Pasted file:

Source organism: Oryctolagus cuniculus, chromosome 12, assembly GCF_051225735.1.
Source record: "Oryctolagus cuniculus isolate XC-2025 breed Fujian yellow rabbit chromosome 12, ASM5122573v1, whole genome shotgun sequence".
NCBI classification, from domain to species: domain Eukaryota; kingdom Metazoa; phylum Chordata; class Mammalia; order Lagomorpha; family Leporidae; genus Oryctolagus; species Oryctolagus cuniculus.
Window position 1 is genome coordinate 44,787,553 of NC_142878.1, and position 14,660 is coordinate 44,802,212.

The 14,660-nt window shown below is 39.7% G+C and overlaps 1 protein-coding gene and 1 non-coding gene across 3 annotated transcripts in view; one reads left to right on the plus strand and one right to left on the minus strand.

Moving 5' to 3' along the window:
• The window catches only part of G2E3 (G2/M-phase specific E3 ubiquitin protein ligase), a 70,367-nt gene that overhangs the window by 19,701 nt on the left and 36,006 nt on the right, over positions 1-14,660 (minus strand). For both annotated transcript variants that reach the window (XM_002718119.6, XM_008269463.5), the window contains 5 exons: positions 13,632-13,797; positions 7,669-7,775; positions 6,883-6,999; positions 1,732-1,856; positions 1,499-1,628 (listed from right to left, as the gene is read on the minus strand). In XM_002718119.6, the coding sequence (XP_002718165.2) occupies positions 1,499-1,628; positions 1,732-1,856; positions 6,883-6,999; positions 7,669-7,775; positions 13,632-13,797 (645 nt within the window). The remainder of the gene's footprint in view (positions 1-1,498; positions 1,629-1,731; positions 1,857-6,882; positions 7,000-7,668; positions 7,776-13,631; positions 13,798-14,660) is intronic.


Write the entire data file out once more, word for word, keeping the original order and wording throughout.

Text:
Source organism: Oryctolagus cuniculus, chromosome 12, assembly GCF_051225735.1.
Source record: "Oryctolagus cuniculus isolate XC-2025 breed Fujian yellow rabbit chromosome 12, ASM5122573v1, whole genome shotgun sequence".
NCBI classification, from domain to species: domain Eukaryota; kingdom Metazoa; phylum Chordata; class Mammalia; order Lagomorpha; family Leporidae; genus Oryctolagus; species Oryctolagus cuniculus.
Window position 1 is genome coordinate 44,787,553 of NC_142878.1, and position 14,660 is coordinate 44,802,212.

The 14,660-nt window shown below is 39.7% G+C and overlaps 1 protein-coding gene and 1 non-coding gene across 3 annotated transcripts in view; one reads left to right on the plus strand and one right to left on the minus strand.

Moving 5' to 3' along the window:
• The window catches only part of G2E3 (G2/M-phase specific E3 ubiquitin protein ligase), a 70,367-nt gene that overhangs the window by 19,701 nt on the left and 36,006 nt on the right, over positions 1-14,660 (minus strand). For both annotated transcript variants that reach the window (XM_002718119.6, XM_008269463.5), the window contains 5 exons: positions 13,632-13,797; positions 7,669-7,775; positions 6,883-6,999; positions 1,732-1,856; positions 1,499-1,628 (listed from right to left, as the gene is read on the minus strand). In XM_002718119.6, the coding sequence (XP_002718165.2) occupies positions 1,499-1,628; positions 1,732-1,856; positions 6,883-6,999; positions 7,669-7,775; positions 13,632-13,797 (645 nt within the window). The remainder of the gene's footprint in view (positions 1-1,498; positions 1,629-1,731; positions 1,857-6,882; positions 7,000-7,668; positions 7,776-13,631; positions 13,798-14,660) is intronic.